#5
Thanks i am looking for one, but never thought to ask if their is any oustanding financing payments
#6
Are you sure about the finance thing? I thought once you bought it you legally owned it?

Of course I am prob completely wrong, but I am sure I saw this in some BBC money program.
4 Likes #7
haritori
Are you sure about the finance thing? I thought once you bought it you legally owned it?
Of course I am prob completely wrong, but I am sure I saw this in some BBC money program.

If there's still finance outstanding then it's not the 'sellers' to sell. The finance company can then seize the car if you don't pay up and you have to sue the previous owner to try and reclaim your money.
I did see a thing where they said as long as you bought it in good faith they couldn't take the car but I definitely wouldn't rely on that when you could avoid it in the first place with a few checks.


Edited By: sparky111091 on Sep 08, 2016 17:00
2 Likes #8
haritori
Are you sure about the finance thing? I thought once you bought it you legally owned it?
Of course I am prob completely wrong, but I am sure I saw this in some BBC money program.

Nothing wrong with buying a car on a PCP or on a form of finance, but instead of paying the seller, you pay the finance house direct, i.e you and the seller would ring up and they give consent, you pay the amount direct to Mercedes (for example) and then the seller signs the log book over, plus any difference settled in cash.

What can happen is the seller owes say £10k on his PCP, you pay him £11k for the car, he takes 3-4 weeks to finally ring his finance company, for example say Mercedes finance and pay the £10k off. You drive off and everything appears great. Technically for 1 month you shouldn't have been doing that, as it isnt theirs to sell until paid off and I'm quite sure it could lead to all sorts of insurance issues.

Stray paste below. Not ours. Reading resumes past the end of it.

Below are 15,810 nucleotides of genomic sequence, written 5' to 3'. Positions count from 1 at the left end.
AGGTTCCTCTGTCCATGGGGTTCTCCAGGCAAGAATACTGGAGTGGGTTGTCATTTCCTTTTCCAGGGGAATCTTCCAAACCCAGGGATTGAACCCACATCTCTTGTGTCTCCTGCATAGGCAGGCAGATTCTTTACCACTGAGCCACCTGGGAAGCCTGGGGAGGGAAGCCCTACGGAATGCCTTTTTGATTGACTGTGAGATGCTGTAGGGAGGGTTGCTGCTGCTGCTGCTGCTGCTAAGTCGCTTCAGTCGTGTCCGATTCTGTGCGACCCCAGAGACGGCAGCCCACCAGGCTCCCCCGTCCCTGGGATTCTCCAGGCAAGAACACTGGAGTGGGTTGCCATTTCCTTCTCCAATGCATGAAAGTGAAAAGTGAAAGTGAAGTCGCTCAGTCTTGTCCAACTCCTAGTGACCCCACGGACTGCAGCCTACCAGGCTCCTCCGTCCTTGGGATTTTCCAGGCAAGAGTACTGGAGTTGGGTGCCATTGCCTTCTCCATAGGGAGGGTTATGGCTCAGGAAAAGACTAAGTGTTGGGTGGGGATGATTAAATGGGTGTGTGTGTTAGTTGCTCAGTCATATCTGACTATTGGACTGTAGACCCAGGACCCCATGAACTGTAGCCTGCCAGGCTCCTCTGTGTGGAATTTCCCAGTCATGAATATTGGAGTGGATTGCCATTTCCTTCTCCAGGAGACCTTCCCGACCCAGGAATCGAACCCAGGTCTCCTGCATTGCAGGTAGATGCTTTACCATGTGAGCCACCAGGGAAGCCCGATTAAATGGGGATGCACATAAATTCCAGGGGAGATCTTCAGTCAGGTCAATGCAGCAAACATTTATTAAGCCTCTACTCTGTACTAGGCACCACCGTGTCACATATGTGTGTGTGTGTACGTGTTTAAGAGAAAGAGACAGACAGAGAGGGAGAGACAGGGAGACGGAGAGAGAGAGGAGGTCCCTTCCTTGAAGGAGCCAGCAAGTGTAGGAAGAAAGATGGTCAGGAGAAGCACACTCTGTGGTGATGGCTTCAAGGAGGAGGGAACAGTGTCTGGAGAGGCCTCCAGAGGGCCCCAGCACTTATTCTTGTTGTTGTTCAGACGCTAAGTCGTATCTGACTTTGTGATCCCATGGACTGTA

1 Like #9
Really good and useful post, thanks for taking the time to do it OP, if it stops at least one person being scammed then it's totally worth it :D
1 Like #10
So easy to get taken in by appearances and carried away by a supposed good deal. Excellent post op
1 Like #11
super_leeds_86
haritori
Are you sure about the finance thing? I thought once you bought it you legally owned it?
Of course I am prob completely wrong, but I am sure I saw this in some BBC money program.
Nothing wrong with buying a car on a PCP or on a form of finance, but instead of paying the seller, you pay the finance house direct, i.e you and the seller would ring up and they give consent, you pay the amount direct to Mercedes (for example) and then the seller signs the log book over, plus any difference settled in cash.